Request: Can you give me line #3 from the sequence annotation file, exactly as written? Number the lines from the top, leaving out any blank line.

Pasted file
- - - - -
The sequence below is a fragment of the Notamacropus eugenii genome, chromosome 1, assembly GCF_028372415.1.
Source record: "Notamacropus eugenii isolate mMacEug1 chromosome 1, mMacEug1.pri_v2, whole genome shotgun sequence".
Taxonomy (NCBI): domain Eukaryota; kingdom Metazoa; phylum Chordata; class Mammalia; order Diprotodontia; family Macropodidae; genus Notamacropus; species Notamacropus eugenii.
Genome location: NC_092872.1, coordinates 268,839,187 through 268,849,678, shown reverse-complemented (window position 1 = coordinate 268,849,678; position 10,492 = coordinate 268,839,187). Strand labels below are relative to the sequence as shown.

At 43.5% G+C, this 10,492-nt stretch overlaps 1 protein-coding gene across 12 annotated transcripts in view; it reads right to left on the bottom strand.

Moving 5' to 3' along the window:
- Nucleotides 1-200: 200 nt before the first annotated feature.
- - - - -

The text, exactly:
Taxonomy (NCBI): domain Eukaryota; kingdom Metazoa; phylum Chordata; class Mammalia; order Diprotodontia; family Macropodidae; genus Notamacropus; species Notamacropus eugenii.